This very argument is being used in the debate over the Obama health care reform law, one of the main objections to which is access to reproductive health care. Lawsuits challenging the constitutionality of the mandate, however, do not directly confront abortion and contraception, but are based on the purported violation of the First Amendment. Stand Up For Religious Freedom, one of the lead networks agitating against health care reform, explicitly states that: “the American ideal of religious liberty is at stake. This isn’t really about contraception—it’s about the First Amendment.”
The Arizona-based Alliance Defense Fund (ADF), one of four World Congress of Families co-conveners, has been extremely active in “defending religious organizations and businesses that refuse to comply with the mandate and abandon their faith.” To date they have filed three lawsuits against the Obama administration, each claiming that the health mandate is unconstitutional based on its violation of the First and Fifth Amendments.
The ADF is also actively litigating religious freedom cases overseas. Because U.S. justices are increasingly citing progressive international jurisprudence in their opinions and decisions, much of the ADF’s international litigation is aimed at ensuring that foreign rulings serve its domestic objectives. This, despite ADF Chief Council’s Benjamin Bull’s comment that “The Constitution is the only arbiter of American law. Allowing foreign or international law to determine the legitimacy of American law is completely unjustifiable and rife with dire consequences.” Presumably it is fine for activist American justices to cite international jurisprudence if it advances their religious agenda.
Roger Kiska, an Ave Maria-trained lawyer, runs ADF’s European office. Located in Vienna, it’s a Eurail ride from both the European Court of Justice in Luxembourg and the European Court of Human rights in Strasbourg, where Kiska spends a great deal of time. Kiska is developing an allied attorney network dedicated to litigating European cases with the potential to impact ADF work in the United States. Kiska’s WCF presentation, “How to Fight Back against International Law,” included a four-point strategy that, while not revealing too many trade secrets, was notable for its venomous tone toward “humanists” and others who, he says, accuse Christians of demanding preferential treatment.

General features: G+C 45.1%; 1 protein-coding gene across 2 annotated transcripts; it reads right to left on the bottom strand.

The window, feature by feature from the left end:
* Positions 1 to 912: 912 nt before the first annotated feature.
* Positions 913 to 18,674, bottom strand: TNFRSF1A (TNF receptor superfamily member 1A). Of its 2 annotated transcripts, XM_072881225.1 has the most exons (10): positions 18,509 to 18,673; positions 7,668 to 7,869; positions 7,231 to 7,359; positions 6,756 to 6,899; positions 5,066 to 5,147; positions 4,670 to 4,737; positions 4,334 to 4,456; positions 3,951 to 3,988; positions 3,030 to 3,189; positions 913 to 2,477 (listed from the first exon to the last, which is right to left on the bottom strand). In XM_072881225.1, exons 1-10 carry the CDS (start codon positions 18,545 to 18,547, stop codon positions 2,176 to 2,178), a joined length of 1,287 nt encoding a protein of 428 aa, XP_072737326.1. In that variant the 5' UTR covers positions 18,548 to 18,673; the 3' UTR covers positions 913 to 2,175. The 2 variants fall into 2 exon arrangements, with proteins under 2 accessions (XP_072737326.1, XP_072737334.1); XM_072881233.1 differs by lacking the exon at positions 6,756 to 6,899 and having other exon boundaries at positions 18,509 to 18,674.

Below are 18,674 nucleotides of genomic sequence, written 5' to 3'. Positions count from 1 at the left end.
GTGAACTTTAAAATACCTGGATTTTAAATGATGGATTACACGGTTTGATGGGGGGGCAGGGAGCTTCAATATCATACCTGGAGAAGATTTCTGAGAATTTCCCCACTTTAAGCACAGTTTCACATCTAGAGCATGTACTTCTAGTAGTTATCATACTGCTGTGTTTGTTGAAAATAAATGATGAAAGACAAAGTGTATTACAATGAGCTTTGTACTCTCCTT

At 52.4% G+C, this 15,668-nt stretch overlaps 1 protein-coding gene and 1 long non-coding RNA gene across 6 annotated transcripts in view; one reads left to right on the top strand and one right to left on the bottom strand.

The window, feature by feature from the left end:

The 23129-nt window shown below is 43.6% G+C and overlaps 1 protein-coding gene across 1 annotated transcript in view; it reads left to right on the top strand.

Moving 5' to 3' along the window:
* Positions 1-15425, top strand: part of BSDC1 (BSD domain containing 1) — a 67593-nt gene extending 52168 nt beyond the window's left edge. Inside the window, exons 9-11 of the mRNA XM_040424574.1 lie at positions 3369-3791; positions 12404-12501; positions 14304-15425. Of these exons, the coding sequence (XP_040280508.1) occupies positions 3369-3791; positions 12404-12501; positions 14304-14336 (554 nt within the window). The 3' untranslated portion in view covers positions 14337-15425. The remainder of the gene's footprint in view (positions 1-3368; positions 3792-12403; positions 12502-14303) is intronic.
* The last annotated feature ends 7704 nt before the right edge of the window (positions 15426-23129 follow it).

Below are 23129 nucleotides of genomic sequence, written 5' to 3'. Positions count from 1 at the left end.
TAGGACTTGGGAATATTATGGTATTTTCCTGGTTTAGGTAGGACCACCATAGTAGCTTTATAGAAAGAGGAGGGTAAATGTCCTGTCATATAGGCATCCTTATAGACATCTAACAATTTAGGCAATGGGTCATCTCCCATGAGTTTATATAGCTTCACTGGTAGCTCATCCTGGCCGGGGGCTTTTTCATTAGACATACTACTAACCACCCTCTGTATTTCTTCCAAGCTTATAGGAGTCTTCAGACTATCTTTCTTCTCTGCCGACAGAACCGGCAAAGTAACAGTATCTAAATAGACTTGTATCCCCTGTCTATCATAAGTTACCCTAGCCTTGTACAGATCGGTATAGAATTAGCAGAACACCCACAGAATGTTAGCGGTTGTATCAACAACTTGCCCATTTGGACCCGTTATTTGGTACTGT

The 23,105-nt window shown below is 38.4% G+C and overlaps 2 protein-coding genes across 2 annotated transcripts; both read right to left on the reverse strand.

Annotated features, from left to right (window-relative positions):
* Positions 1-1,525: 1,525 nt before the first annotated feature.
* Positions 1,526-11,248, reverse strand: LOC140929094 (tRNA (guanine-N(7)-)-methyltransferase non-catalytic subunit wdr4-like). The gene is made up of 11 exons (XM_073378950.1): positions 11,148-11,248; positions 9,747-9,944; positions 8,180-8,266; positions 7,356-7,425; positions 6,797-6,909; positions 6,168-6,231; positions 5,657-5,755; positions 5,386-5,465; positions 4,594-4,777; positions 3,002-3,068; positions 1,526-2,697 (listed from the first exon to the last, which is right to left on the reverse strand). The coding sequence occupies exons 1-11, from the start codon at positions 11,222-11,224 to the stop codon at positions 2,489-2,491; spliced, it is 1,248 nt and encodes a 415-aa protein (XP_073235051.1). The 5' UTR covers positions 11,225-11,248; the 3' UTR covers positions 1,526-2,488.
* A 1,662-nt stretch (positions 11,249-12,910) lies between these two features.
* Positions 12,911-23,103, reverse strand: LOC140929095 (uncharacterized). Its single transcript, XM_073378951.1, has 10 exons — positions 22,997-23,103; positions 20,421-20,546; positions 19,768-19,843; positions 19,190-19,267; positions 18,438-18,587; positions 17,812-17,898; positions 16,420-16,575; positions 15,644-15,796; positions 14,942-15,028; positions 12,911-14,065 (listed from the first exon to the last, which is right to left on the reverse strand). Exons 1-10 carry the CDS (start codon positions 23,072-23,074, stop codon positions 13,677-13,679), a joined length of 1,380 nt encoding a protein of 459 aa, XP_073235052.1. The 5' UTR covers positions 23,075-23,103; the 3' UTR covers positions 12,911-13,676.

The European premiere of the Hollywood film For Greater Glory perfectly complemented the persecution complex detectable in many presentations. Titled Cristiada in Spain, the film chronicles the Mexican Cristero War as experienced by Catholic militia who opposed attempts by the post-Mexican Revolution government to impose anticlerical laws. A New York Times review described the movie’s characters as “clear-cut saints and sinners.” Like the Cristeros fighting against the Mexican lay state, WCF members see their battle as one of religious freedom against an oppressive state bent on forcing them to reject their values and accept a secular, relativist one.
While WCF participants make the case that they’re being denied their fundamental rights, they are in fact using “religious freedom” as a cover to deny women, children, sexual minorities, and others access to basic needs and protections. The WCF may want to take us back to the Dark Ages, but they’re not afraid to use modern human rights systems to get there.
On the final day of the conference Paul Herzog Von Oldenburg, the Belgian president of the right-wing Catholic group Tradition, Family and Property, summarized it best: “our great aim, our great ideal, is to build a Christian civilization from the ruins of the modern world just as the medieval world arose from the ruins of the Roman world.”